Incredible Assyrian palace discovered in terrorist treasure tunnels

  • Share This
Ricky Joseph

In 2014, the northern Iraq offensive began when the Islamic State of Iraq launched a massive offensive against government forces in northern Iraq. The terrorists dynamited several archaeological sites and dug treasure tunnels while searching for artifacts. Now, a group of researchers from Heidelberg University have explored an incredible Assyrian palace in Mosul, locatedinside the terrorists' treasure tunnels. According to a report by Archaeology News Network, the palace was only accessible because the area was "blown up by the Islamic State (IS) terrorist militia."

READ ALSO: Drought in Iraq surfaces ancient palace of 3,400 years; see images

On a hill above the supposed grave of the biblical prophet Jonah, beneath a destroyed mosque, a military palace of the Assyrian Empire and a temple dating back to the 5th or 6th century B.C.E. are adorned with a winged bull and four ancient reliefs depicting Assyrian mythology.

This 40-ton statue was one of two that flanked the entrance to the throne room of King Sargon II of the awesome Assyrian palace. A protective spirit known as lamassu, is shown as a composite being with the head of a human being, the body and ears of a bull, and the wings of a bird. (Trjames / CC BY SA 3.0)

The incredible Assyrian palace

When ISIS blew up a 12th century mosque in which they believed to be the tomb of the prophet Jonah, they dug several hundred feet under the rubble looking for treasures and artifacts to sell.

In these tunnels dug by terrorists, German scientists have discovered archaeological treasures. Among them, a 2,000-year-old "throne room." The temple and its carvings date from the final period of the once vast Assyrian empire, Mesopotamia. The great city of Nineveh was once the largest in the world.

READ ALSO: Temple dedicated to Mesopotamia's god of war is discovered

Stairs to the podium in the throne room of the incredible Assyrian palace. (Credits: Ali Al-Magasees / University of Heidelberg / dpa)

A 2018 article in The Guardian said the initial discovery was "a rare piece of good news in the context of so much destruction and looting caused by ISIS." The British Museum archaeologists worked with Iraqi archaeologist Saleh Noman, who was in the first group of Iraqi archaeologists trained in London to research and rescue war-damaged archaeology.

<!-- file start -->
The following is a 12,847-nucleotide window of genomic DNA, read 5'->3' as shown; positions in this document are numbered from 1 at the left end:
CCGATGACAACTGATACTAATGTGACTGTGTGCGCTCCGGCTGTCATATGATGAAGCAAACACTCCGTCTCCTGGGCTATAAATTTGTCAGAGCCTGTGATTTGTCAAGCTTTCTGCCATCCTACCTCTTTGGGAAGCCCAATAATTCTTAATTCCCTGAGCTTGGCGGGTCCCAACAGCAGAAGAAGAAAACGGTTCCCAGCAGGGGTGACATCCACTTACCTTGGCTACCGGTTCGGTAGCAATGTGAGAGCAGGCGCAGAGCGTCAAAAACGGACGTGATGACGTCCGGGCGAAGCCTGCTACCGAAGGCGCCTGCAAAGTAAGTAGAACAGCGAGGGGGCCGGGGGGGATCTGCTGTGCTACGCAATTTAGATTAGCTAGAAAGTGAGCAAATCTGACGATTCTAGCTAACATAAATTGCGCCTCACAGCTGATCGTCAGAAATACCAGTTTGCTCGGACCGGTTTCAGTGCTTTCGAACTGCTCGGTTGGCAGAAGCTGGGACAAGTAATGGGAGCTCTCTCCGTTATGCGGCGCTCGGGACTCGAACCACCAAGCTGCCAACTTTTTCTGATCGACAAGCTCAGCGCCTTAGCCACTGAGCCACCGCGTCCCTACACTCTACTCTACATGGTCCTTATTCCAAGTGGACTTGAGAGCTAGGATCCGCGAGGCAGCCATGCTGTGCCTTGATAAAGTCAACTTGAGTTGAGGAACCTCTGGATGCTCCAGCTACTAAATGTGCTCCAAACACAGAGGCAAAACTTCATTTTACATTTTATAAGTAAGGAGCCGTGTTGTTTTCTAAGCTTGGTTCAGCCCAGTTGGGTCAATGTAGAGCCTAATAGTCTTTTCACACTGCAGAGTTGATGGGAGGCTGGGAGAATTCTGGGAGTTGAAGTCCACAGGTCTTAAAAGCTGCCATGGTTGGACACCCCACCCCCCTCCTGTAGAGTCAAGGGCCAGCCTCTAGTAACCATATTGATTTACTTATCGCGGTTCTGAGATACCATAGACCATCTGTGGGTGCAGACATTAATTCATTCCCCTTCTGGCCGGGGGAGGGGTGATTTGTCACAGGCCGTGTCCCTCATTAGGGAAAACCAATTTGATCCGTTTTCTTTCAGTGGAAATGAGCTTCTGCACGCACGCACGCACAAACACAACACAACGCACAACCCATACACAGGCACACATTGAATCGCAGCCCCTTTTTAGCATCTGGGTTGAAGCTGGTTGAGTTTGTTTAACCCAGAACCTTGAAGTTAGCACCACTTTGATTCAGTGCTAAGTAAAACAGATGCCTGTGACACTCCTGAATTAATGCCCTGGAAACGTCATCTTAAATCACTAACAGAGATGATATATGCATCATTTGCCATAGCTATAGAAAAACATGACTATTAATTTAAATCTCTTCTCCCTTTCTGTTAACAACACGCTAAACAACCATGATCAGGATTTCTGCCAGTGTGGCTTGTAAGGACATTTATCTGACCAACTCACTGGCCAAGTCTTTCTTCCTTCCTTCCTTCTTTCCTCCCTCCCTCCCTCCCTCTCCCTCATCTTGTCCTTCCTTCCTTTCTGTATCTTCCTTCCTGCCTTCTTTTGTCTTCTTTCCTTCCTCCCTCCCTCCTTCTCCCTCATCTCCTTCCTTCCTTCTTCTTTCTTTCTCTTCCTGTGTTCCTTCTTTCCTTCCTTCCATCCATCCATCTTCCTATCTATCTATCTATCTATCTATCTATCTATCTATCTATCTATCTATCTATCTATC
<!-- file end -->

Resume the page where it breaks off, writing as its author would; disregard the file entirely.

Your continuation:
Extremists dug the treasure tunnels

In December 2016, a US-led coalition backed thousands of Iraqi and Kurdish troops in a massive military operation to recapture Mosul, the country's second largest city, and government forces eventually drove ISIS militants from the area around the shrine of Nebi Yunus. Local archaeologists first on the scene reported that ISIS had dug tunnels deep inside the holy site,looking for treasures and artifacts to sell on the black market.

READ ALSO: The concept of actual time was created by the Sumerians 5,000 years ago

At the Unesco conference in Paris, Iraq's deputy culture minister, Qais Rashid, said that "in the Mosul region alone at least 66 archaeological sites have been destroyed by ISIS." An analysis by Rashid suggested that ISIS was financing its acts by smuggling oil, kidnapping, human trafficking, extortion, theft and the sale of antiquities.

Written by Ashley Cowie on Ancient Origins . All Rights Reserved .

Ricky Joseph is a seeker of knowledge. He firmly believes that through understanding the world around us, we can work to better ourselves and our society as a whole. As such, he has made it his life's mission to learn as much as he can about the world and its inhabitants. Joseph has worked in many different fields, all with the aim of furthering his knowledge. He has been a teacher, a soldier, and a businessman - but his true passion lies in research. He currently works as a research scientist for a major pharmaceutical company, where he is dedicated to finding new treatments for diseases that have long been considered incurable. Through diligence and hard work, Ricky Joseph has become one of the foremost experts on pharmacology and medicinal chemistry in the world. His name is known by scientists everywhere, and his work continues to improve the lives of millions.